Ugly Food Gets A Beautiful Reception

January 30th, 2019

“If you see ugly food, don’t throw it away, just wash it and try it!”

Those words, spoken by Alamosa Park 2nd grader Madison, were the consensus of a group of kinder – 2nd grade students at Alamosa Park Elementary School who explored “ugly foods” as part of a new curriculum that tackles the topic of food waste in a classroom setting.

Tracy Droste, a 2nd grade teacher, spearheaded a recent week’s worth of activities at the school. “Amy Haessly, the VUSD dietitian, who is also a parent here, sent an email to the whole district saying that there is a pilot program in North America called ‘Food Matters’, and would anybody like to sign up? I happened to take a look because I love food and I do think it matters and I do care about the environment. And as I was reading through this I thought, ‘what a wonderful opportunity for my students and myself to learn about how our daily habits are affecting our climate, and what can we do to help make things better.’”

From there she enlisted a Kinder and a 1st grade class to take part. The developer of the curriculum, excited to see their work in a new setting, even sent a camera crew to document the material being taught in classrooms.

One of the lessons students had was learning how much food is discarded because of the way it looks, even though it has just as much nutritional value. Students got to see first hand how these “ugly foods” look, and what happens to them simply because we have become accustomed to seeing foods in a certain way. That was echoed in Madison’s earlier statement.

In the US alone, it is estimated that $160 billion in food is thrown away every year, and a third of that may be from “ugly food”.

From bell peppers to carrots, passion fruit to oranges, these Alamosa Park students were treated to a tasty bonanza of foods.

By using engaging images and real life examples of “ugly food,” students warmed up to the fruits and veggies, both seeing and tasting how food that looks different than what they’re used to is just as tasty.

Said 2nd grader Logan, “I already know about ugly food because I’ve grown very, very ugly food before [at home]. And sometimes I didn’t eat it, but now I can try to eat things and cut things up into smaller pieces. And then I can take the other pieces and put it in the compost to make soil.”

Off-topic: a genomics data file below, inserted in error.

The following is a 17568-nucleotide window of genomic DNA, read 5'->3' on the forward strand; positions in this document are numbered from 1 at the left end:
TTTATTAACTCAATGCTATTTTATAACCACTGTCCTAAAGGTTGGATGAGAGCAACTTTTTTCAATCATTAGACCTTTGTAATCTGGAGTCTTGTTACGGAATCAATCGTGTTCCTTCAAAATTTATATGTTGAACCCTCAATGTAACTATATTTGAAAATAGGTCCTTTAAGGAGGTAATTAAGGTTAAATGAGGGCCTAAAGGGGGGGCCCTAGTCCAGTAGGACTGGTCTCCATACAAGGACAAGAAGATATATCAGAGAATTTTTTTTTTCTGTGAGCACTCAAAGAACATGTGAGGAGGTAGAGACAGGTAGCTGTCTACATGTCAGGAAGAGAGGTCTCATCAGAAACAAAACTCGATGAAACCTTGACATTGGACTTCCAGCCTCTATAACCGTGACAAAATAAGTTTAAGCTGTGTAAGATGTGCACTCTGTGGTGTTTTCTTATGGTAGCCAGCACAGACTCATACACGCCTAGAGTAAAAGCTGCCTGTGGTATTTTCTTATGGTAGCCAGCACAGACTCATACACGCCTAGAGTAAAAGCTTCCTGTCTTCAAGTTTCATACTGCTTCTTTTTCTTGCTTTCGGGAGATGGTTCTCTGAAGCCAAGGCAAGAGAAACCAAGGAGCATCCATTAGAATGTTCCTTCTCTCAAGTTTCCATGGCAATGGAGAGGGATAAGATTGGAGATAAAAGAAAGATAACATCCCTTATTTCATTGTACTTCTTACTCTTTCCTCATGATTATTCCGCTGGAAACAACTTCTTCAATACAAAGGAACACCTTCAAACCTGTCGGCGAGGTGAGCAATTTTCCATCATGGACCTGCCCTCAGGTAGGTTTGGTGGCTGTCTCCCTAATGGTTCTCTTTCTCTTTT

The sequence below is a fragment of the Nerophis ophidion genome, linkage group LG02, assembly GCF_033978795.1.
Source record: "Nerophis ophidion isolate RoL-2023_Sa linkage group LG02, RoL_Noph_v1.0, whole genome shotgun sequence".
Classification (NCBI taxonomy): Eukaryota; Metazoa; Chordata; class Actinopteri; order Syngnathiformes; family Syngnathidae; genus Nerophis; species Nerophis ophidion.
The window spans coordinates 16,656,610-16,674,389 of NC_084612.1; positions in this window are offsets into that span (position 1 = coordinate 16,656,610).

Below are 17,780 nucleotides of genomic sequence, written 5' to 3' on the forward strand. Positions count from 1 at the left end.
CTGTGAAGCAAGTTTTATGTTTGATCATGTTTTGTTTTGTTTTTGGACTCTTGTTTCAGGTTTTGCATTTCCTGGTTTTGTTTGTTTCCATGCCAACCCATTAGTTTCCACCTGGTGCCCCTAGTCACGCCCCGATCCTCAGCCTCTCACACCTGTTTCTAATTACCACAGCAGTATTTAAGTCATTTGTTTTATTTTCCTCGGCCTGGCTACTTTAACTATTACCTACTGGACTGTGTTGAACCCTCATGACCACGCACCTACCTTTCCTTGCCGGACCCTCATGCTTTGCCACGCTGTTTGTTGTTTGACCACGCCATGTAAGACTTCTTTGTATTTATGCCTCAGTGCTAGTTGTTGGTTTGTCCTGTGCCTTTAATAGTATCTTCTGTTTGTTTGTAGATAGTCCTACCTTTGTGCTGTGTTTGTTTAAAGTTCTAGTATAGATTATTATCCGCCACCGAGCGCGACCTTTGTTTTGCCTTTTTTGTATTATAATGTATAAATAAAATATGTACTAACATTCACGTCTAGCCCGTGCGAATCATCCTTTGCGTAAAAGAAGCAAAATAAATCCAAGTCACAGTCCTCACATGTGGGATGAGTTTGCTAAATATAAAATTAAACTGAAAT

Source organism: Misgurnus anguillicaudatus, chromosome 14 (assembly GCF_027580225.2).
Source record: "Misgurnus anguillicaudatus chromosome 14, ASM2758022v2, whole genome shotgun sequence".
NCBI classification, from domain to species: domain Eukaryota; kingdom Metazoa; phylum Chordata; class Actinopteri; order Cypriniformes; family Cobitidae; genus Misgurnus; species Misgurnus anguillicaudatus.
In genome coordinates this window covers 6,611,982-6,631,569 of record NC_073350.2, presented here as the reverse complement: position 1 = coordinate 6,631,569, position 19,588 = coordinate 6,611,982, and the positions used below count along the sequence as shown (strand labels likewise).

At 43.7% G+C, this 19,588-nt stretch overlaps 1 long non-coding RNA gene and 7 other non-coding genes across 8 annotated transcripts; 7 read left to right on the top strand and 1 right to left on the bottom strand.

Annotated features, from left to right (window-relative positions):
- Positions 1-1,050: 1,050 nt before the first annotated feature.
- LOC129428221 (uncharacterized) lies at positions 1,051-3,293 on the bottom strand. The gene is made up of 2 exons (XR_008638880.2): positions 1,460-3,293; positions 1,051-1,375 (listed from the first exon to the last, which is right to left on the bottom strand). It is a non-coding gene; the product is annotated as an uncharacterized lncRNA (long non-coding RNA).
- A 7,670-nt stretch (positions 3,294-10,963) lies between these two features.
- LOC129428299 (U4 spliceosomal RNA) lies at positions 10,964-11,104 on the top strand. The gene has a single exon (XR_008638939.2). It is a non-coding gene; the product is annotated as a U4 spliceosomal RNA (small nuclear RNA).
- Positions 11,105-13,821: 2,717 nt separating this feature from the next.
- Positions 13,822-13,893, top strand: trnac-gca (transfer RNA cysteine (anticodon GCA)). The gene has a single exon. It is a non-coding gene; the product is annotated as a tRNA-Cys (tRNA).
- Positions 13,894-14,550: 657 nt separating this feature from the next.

Indeed, after tasting the uniquely shaped produce, students walked a few yards to the school garden where a compost pile was waiting to be restocked.

The Alamosa Park garden, just steps away from these classrooms, has a full compost pile that is continually fed.

Continued Mrs. Droste, “As a teacher, obviously, it all starts with the kids, because they’re going to learn it, they’re going to develop those habits, and they’re going to go home and teach their families about what they know or don’t know about what’s happening in our daily lives. So I’m excited about the program.”

Students also learned the folk story, Stone Soup, which is a lesson in sharing, and looked at ways that they could all work together to share their food and waste less. That lesson included students making soup themselves using ingredients brought from home, as well as some of the excess ugly foods that they had from class.

The activity, says Mrs. Droste provides a tangible example to the students about what each of them can bring to their lives. “Everyone contributes just a little bit and you end up creating something wonderful by sharing together. I’m sure that they’re going to love it and it will be a huge memory for them and will hit home.”

A camera crew sent by the curriculum developer captures the students engaging with the lesson.

The final piece of the lesson was something that is designed to shift the learners into teachers of their peers. Students were given comic book template sheets and instructed to draw a short comic strip of what they learned about ugly food and reducing food waste.

After the comics are completed and colored, they will be posted across the school. Says Mrs. Droste, “I’m hoping that my class will be able to spread the word to the rest of the campus and student community on the important of not wasting food – not throwing food out, and how we have a compost pile in our own garden that is accessible to us, and being a little more mindful about our daily habits.”

A sampling of the comic strips in-process from the 2nd grade class.